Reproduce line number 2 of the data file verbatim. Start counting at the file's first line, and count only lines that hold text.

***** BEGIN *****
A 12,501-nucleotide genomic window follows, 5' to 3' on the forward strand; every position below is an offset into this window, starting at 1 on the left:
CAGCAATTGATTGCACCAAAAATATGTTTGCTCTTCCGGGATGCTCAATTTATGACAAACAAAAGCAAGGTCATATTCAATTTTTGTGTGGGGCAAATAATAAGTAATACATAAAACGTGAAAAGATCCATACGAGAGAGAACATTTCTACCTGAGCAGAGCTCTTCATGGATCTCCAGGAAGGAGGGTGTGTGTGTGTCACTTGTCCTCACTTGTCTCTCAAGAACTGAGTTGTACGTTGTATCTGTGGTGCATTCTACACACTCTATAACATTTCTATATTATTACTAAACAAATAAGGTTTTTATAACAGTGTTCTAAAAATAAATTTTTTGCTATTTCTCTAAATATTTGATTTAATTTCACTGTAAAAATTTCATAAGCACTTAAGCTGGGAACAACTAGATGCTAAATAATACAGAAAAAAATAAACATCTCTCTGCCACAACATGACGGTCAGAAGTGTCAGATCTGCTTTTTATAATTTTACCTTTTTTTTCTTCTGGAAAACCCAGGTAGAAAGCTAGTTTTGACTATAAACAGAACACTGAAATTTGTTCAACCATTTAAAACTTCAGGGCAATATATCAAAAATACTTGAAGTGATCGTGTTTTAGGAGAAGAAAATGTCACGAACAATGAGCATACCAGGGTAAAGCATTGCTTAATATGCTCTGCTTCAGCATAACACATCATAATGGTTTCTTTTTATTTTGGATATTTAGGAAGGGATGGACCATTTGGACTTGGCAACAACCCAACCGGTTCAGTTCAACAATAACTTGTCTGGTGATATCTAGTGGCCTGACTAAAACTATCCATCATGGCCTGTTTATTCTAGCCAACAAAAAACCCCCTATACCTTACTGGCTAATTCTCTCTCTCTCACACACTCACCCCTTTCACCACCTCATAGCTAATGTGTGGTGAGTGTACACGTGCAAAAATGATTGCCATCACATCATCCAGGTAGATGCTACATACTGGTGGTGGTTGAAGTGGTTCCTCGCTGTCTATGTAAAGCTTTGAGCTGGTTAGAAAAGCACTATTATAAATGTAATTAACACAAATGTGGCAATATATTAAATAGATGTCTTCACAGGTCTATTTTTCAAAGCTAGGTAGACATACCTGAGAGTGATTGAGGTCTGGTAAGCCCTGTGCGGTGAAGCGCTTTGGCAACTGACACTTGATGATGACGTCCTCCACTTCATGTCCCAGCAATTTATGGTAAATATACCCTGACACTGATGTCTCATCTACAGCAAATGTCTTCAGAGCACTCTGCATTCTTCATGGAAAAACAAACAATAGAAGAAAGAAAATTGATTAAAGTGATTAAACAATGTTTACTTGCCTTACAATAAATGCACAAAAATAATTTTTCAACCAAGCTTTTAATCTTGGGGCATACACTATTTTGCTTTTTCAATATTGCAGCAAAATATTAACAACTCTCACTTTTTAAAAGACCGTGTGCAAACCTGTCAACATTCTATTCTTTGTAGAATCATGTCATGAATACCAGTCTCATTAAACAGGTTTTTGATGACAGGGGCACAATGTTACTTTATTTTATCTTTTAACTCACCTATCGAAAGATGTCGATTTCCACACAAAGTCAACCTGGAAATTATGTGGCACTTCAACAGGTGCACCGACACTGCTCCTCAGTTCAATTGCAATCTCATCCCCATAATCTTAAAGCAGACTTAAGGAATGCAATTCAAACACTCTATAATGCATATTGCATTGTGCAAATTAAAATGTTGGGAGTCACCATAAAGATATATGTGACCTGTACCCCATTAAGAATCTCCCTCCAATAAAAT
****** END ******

CAGCAATTGATTGCACCAAAAATATGTTTGCTCTTCCGGGATGCTCAATTTATGACAAACAAAAGCAAGGTCATATTCAATTTTTGTGTGGGGCAAATAATAAGTAATACATAAAACGTGAAAAGATCCATACGAGAGAGAACATTTCTACCTGAGCAGAGCTCTTCATGGATCTCCAGGAAGGAGGGTGTGTGTGTGTCACTTGTCCTCACTTGTCTCTCAAGAACTGAGTTGTACGTTGTATCTGTGGTGCATTCTACACACTCTATAACATTTCTATATTATTACTAAACAAATAAGGTTTTTATAACAGTGTTCTAAAAATAAATTTTTTGCTATTTCTCTAAATATTTGATTTAATTTCACTGTAAAAATTTCATAAGCACTTAAGCTGGGAACAACTAGATGCTAAATAATACAGAAAAAAATAAACATCTCTCTGCCACAACATGACGGTCAGAAGTGTCAGATCTGCTTTTTATAATTTTACCTTTTTTTTCTTCTGGAAAACCCAGGTAGAAAGCTAGTTTTGACTATAAACAGAACACTGAAATTTGTTCAACCATTTAAAACTTCAGGGCAATATATCAAAAATACTTGAAGTGATCGTGTTTTAGGAGAAGAAAATGTCACGAACAATGAGCATACCAGGGTAAAGCATTGCTTAATATGCTCTGCTTCAGCATAACACATCATAATGGTTTCTTTTTATTTTGGATATTTAGGAAGGGATGGACCATTTGGACTTGGCAACAACCCAACCGGTTCAGTTCAACAATAACTTGTCTGGTGATATCTAGTGGCCTGACTAAAACTATCCATCATGGCCTGTTTATTCTAGCCAACAAAAAACCCCCTATACCTTACTGGCTAATTCTCTCTCTCTCACACACTCACCCCTTTCACCACCTCATAGCTAATGTGTGGTGAGTGTACACGTGCAAAAATGATTGCCATCACATCATCCAGGTAGATGCTACATACTGGTGGTGGTTGAAGTGGTTCCTCGCTGTCTATGTAAAGCTTTGAGCTGGTTAGAAAAGCACTATTATAAATGTAATTAACACAAATGTGGCAATATATTAAATAGATGTCTTCACAGGTCTATTTTTCAAAGCTAGGTAGACATACCTGAGAGTGATTGAGGTCTGGTAAGCCCTGTGCGGTGAAGCGCTTTGGCAACTGACACTTGATGATGACGTCCTCCACTTCATGTCCCAGCAATTTATGGTAAATATACCCTGACACTGATGTCTCATCTACAGCAAATGTCTTCAGAGCACTCTGCATTCTTCATGGAAAAACAAACAATAGAAGAAAGAAAATTGATTAAAGTGATTAAACAATGTTTACTTGCCTTACAATAAATGCACAAAAATAATTTTTCAACCAAGCTTTTAATCTTGGGGCATACACTATTTTGCTTTTTCAATATTGCAGCAAAATATTAACAACTCTCACTTTTTAAAAGACCGTGTGCAAACCTGTCAACATTCTATTCTTTGTAGAATCATGTCATGAATACCAGTCTCATTAAACAGGTTTTTGATGACAGGGGCACAATGTTACTTTATTTTATCTTTTAACTCACCTATCGAAAGATGTCGATTTCCACACAAAGTCAACCTGGAAATTATGTGGCACTTCAACAGGTGCACCGACACTGCTCCTCAGTTCAATTGCAATCTCATCCCCATAATCTTAAAGCAGACTTAAGGAATGCAATTCAAACACTCTATAATGCATATTGCATTGTGCAAATTAAAATGTTGGGAGTCACCATAAAGATATATGTGACCTGTACCCCATTAAGAATCTCCCTCCAATAAAAT